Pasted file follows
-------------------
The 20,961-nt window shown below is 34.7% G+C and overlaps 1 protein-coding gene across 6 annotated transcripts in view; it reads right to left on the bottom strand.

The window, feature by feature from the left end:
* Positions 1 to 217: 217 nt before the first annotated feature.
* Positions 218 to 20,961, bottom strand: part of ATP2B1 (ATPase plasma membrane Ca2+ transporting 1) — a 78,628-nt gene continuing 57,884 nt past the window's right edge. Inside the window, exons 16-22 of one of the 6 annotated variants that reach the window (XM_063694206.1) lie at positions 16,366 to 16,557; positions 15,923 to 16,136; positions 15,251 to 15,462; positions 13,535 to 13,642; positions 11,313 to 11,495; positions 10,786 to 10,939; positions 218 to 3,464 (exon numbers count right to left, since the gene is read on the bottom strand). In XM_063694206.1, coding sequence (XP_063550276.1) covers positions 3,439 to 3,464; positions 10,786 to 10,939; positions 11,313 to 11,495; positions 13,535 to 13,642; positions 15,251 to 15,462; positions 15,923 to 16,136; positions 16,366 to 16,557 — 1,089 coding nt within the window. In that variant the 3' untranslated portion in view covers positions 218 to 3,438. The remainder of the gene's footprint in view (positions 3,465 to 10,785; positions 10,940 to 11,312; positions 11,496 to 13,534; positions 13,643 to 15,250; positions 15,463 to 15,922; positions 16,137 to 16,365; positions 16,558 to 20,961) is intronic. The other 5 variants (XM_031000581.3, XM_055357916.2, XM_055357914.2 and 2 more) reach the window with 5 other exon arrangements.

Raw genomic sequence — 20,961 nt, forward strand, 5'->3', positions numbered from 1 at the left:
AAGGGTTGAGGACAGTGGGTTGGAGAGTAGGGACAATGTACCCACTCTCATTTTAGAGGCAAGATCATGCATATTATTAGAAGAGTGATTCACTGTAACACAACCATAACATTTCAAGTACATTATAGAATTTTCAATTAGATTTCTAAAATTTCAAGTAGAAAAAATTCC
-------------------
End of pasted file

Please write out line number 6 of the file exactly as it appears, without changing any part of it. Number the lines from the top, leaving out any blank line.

AAGGGTTGAGGACAGTGGGTTGGAGAGTAGGGACAATGTACCCACTCTCATTTTAGAGGCAAGATCATGCATATTATTAGAAGAGTGATTCACTGTAACACAACCATAACATTTCAAGTACATTATAGAATTTTCAATTAGATTTCTAAAATTTCAAGTAGAAAAAATTCC